By Jacob I. Ricks – jacobricks [at] smu.edu.sg
Thailand is one of the most coup-prone countries in the world, having experienced no less than 19 coup attempts since 1932. The prevalence of military interventions casts doubt on whether Thai politicians will ever be able to reign in their armed counterparts. One prominent response to this concern claims that through increasing the level of military professionalism, or expertise, social responsibility, and organizational unity, Thai troops could be tamed and the Army’s propensity to intervene in politics curbed. This, though, is a false hope.
First, Thai soldiers are already exposed to a great deal of professional training. Borrowing heavily from the West Point curriculum, Thai military education emphasizes professional behavior. One officer estimated that half of officer training is meant to increase professionalism among soldiers. Thailand is also one of the largest recipients of the International Military Education and Training program operated by the US Military, which promotes professional norms. A recent survey of 569 Thai military officers found that such training efforts have been effective, as the vast majority of respondents exhibited high levels of professionalism.
Second, despite these advances, a significant minority of respondents to the same survey (over 12 percent) indicated that they supported military interventions in politics. Furthermore, interviews with officers suggested that this number likely underestimated support for political interventions. Statistical tests of the survey data showed that only one indicator of professionalism, coporateness, or a desire for organizational unity, was correlated with an officer’s opposition to military interventions. This relationship, though, is inconclusive as the commitment to organizational unity may hinder opposition to a coup; one officer explained that even if officers objected to interventions, “we must obey our leaders.” More importantly, higher ranked soldiers, many of whom exhibited high levels of professionalism, were statistically more likely to support a coup.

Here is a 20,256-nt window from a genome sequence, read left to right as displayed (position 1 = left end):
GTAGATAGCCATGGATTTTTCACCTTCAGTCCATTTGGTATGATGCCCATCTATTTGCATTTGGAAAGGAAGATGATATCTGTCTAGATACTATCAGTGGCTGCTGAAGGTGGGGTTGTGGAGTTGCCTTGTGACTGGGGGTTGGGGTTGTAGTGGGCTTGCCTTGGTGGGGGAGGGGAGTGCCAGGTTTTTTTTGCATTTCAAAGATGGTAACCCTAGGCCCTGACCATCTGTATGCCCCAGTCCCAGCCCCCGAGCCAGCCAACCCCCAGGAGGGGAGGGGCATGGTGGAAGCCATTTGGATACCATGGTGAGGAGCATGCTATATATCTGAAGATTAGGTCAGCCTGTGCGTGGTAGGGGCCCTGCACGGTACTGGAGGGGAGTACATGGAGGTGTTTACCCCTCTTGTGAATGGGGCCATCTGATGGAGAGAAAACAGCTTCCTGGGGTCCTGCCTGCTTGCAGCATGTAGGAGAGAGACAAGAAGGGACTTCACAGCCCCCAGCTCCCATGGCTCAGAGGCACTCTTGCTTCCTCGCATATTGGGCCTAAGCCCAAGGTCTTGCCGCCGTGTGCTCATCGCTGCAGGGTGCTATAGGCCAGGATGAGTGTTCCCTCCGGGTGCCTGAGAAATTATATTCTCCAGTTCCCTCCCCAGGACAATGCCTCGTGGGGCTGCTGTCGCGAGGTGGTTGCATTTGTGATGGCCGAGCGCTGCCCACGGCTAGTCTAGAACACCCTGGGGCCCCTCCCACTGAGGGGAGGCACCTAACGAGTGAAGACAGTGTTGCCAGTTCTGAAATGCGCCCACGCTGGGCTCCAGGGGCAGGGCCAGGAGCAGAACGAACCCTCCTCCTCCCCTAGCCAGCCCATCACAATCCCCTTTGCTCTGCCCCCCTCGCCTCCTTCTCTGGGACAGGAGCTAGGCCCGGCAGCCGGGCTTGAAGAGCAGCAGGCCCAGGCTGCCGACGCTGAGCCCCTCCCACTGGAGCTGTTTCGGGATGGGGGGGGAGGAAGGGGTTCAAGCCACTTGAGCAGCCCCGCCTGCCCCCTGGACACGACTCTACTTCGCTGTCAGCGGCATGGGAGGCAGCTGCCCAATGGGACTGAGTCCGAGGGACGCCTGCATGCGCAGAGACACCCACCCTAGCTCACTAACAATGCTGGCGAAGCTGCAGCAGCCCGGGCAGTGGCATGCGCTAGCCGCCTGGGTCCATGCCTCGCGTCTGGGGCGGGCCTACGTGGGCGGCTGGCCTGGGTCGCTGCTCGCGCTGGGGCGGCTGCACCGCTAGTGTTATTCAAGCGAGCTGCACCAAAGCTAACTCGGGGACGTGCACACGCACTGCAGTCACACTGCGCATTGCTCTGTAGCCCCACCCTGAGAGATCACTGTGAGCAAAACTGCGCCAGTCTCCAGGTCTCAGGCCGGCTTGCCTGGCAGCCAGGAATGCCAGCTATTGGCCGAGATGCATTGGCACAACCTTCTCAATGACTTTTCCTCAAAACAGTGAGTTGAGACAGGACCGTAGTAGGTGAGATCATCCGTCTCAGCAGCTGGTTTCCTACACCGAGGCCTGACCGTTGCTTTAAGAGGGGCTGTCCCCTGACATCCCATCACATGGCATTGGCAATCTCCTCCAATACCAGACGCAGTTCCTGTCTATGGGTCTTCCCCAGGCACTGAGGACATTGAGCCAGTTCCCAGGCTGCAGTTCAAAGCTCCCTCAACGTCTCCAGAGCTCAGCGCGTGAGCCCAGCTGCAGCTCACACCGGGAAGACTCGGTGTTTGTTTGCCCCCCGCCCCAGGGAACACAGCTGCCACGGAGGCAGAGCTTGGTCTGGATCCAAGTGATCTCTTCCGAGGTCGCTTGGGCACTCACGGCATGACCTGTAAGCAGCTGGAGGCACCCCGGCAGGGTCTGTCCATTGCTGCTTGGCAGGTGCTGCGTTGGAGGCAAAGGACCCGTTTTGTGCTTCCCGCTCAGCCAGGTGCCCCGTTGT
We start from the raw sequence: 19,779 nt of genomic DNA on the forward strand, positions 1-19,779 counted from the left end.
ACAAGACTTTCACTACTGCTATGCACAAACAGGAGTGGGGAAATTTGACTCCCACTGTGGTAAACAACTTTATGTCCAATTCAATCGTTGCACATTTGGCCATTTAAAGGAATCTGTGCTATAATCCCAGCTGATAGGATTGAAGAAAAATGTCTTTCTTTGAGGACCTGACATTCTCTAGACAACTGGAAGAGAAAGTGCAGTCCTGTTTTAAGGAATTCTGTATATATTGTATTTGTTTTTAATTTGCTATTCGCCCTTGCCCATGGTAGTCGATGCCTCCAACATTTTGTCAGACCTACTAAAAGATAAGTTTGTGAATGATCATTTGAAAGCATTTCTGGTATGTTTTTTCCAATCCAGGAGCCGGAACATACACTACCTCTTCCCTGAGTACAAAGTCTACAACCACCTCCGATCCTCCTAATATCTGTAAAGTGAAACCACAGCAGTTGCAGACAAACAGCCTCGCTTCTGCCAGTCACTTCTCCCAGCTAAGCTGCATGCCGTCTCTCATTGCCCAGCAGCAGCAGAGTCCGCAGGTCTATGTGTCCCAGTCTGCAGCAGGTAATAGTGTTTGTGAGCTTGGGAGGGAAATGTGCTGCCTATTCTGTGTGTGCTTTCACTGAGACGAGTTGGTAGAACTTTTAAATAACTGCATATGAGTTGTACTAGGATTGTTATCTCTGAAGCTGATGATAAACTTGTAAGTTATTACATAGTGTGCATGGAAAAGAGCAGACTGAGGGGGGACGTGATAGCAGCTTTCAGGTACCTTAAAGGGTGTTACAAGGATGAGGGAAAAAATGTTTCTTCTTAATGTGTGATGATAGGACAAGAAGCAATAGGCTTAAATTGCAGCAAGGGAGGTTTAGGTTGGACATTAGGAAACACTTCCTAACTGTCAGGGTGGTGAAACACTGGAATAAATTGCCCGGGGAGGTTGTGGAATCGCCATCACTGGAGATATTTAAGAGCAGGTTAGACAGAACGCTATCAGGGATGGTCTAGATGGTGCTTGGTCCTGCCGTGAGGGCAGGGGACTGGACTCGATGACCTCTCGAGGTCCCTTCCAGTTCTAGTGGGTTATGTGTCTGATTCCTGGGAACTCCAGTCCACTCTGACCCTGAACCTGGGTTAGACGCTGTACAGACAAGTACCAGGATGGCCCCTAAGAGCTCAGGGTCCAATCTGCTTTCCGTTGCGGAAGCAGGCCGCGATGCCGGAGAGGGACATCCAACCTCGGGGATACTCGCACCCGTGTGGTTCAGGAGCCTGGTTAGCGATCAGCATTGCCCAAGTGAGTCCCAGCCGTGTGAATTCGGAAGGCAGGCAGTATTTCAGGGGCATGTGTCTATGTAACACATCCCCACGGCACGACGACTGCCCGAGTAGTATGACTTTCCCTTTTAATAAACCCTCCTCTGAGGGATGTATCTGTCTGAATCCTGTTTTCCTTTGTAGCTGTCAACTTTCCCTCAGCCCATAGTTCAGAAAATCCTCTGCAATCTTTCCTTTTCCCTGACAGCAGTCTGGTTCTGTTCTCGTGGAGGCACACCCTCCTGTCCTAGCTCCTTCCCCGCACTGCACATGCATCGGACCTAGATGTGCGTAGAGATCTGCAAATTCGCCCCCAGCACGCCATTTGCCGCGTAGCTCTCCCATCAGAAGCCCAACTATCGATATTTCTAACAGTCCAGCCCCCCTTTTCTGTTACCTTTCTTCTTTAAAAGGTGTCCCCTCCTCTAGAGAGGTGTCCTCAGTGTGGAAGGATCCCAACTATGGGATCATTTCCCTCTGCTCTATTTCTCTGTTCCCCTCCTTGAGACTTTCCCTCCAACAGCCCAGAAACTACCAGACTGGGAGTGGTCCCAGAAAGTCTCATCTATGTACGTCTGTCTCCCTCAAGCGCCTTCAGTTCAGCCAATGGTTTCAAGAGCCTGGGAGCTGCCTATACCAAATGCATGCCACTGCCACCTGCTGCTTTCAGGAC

Thus continuing efforts to increase professionalism are unlikely to result in a permanent military withdrawal from Thai politics. Instead, sociopolitical changes slowly taking hold in Thai society offer a better deterrent to armed forces interventions. Unfortunately as Thailand approaches its second anniversary under military government, the regime seems intent on stifling such developments.
Jacob Ricks is an Assistant Professor of Political Science at Singapore Management University where he specializes in Southeast Asian politics.
- Punchada Sirivunnabood & Jacob I. Ricks, “Professionals and Soldiers: Measuring Professionalism in the Thai Military,” Pacific Affairs 89, No. 1 (2016)
- James Ockey, “Thailand’s ‘Professional Soldiers’ and Coup-making: The Coup of 2006,” Crossroads 19, No. 1 (2007): 95-127.
- Jacob I. Ricks, “Norms and Military Interventions,” Thai Data Points Blog, 20 February, 2015.
- Puangthong Pawakapan, “Protracted Period in Power Can Prove Perilous for Thailand’s Military Government,” ISEAS Yusof Ishak Institute, No. 65 (2015): 1-7.
- Prasit Wongtibun, “Still better than Thaksin?” New Mandala, 26 November, 2015.
- John Cole and Steve Sciacchitano, “Coup calculations in Thailand,” Asia Times Online, 17 January 2014.
- David Brunnstrom, “U.S. ‘reasonably confident’ Thai military will not stage coup” Reuters, 13 May 2014.
- Greg Botelho, Paula Hancocks and Kocha Olarn, “Thai military takes over in coup — again” CNN, 22 May 2014 (Video).
See our other memos on Thailand.